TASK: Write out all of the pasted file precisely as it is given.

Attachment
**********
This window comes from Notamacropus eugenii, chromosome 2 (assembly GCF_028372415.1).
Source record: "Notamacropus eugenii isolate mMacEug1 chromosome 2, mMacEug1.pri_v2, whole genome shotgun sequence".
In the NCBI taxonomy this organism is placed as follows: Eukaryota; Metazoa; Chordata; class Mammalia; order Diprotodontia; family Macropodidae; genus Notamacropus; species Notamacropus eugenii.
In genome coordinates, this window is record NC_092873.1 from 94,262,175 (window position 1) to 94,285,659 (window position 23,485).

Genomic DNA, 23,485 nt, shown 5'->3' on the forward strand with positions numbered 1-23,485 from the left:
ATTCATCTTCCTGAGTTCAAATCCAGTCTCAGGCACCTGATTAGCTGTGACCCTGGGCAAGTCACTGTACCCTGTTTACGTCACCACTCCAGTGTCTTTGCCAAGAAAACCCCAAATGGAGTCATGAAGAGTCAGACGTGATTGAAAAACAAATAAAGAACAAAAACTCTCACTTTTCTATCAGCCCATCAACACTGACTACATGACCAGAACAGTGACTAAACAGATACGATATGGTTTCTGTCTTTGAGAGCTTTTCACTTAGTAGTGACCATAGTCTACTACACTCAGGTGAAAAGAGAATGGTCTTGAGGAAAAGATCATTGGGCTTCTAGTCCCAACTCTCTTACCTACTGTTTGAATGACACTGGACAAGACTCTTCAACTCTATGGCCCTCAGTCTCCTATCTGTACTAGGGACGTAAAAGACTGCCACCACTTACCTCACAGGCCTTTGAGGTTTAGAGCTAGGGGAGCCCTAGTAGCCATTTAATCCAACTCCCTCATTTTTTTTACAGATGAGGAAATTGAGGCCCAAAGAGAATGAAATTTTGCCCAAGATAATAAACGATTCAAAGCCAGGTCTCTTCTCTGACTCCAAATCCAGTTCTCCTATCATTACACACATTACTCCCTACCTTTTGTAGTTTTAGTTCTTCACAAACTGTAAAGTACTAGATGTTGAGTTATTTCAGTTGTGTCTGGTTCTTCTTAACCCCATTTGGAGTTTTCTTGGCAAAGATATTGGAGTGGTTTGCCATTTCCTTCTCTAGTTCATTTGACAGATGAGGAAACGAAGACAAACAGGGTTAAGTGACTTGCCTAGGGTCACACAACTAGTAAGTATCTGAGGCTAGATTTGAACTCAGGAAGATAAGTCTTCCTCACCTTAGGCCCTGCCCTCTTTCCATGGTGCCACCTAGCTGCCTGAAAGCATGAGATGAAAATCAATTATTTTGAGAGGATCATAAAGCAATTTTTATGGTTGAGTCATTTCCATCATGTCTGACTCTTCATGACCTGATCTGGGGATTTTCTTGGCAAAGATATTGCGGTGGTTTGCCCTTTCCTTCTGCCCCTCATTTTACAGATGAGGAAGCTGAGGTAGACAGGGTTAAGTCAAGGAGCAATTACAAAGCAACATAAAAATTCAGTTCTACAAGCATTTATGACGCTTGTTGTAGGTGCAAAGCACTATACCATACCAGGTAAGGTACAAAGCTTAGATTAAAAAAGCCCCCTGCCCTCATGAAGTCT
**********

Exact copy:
This window comes from Notamacropus eugenii, chromosome 2 (assembly GCF_028372415.1).
Source record: "Notamacropus eugenii isolate mMacEug1 chromosome 2, mMacEug1.pri_v2, whole genome shotgun sequence".
In the NCBI taxonomy this organism is placed as follows: Eukaryota; Metazoa; Chordata; class Mammalia; order Diprotodontia; family Macropodidae; genus Notamacropus; species Notamacropus eugenii.
In genome coordinates, this window is record NC_092873.1 from 94,262,175 (window position 1) to 94,285,659 (window position 23,485).

Genomic DNA, 23,485 nt, shown 5'->3' on the forward strand with positions numbered 1-23,485 from the left:
ATTCATCTTCCTGAGTTCAAATCCAGTCTCAGGCACCTGATTAGCTGTGACCCTGGGCAAGTCACTGTACCCTGTTTACGTCACCACTCCAGTGTCTTTGCCAAGAAAACCCCAAATGGAGTCATGAAGAGTCAGACGTGATTGAAAAACAAATAAAGAACAAAAACTCTCACTTTTCTATCAGCCCATCAACACTGACTACATGACCAGAACAGTGACTAAACAGATACGATATGGTTTCTGTCTTTGAGAGCTTTTCACTTAGTAGTGACCATAGTCTACTACACTCAGGTGAAAAGAGAATGGTCTTGAGGAAAAGATCATTGGGCTTCTAGTCCCAACTCTCTTACCTACTGTTTGAATGACACTGGACAAGACTCTTCAACTCTATGGCCCTCAGTCTCCTATCTGTACTAGGGACGTAAAAGACTGCCACCACTTACCTCACAGGCCTTTGAGGTTTAGAGCTAGGGGAGCCCTAGTAGCCATTTAATCCAACTCCCTCATTTTTTTTACAGATGAGGAAATTGAGGCCCAAAGAGAATGAAATTTTGCCCAAGATAATAAACGATTCAAAGCCAGGTCTCTTCTCTGACTCCAAATCCAGTTCTCCTATCATTACACACATTACTCCCTACCTTTTGTAGTTTTAGTTCTTCACAAACTGTAAAGTACTAGATGTTGAGTTATTTCAGTTGTGTCTGGTTCTTCTTAACCCCATTTGGAGTTTTCTTGGCAAAGATATTGGAGTGGTTTGCCATTTCCTTCTCTAGTTCATTTGACAGATGAGGAAACGAAGACAAACAGGGTTAAGTGACTTGCCTAGGGTCACACAACTAGTAAGTATCTGAGGCTAGATTTGAACTCAGGAAGATAAGTCTTCCTCACCTTAGGCCCTGCCCTCTTTCCATGGTGCCACCTAGCTGCCTGAAAGCATGAGATGAAAATCAATTATTTTGAGAGGATCATAAAGCAATTTTTATGGTTGAGTCATTTCCATCATGTCTGACTCTTCATGACCTGATCTGGGGATTTTCTTGGCAAAGATATTGCGGTGGTTTGCCCTTTCCTTCTGCCCCTCATTTTACAGATGAGGAAGCTGAGGTAGACAGGGTTAAGTCAAGGAGCAATTACAAAGCAACATAAAAATTCAGTTCTACAAGCATTTATGACGCTTGTTGTAGGTGCAAAGCACTATACCATACCAGGTAAGGTACAAAGCTTAGATTAAAAAAGCCCCCTGCCCTCATGAAGTCT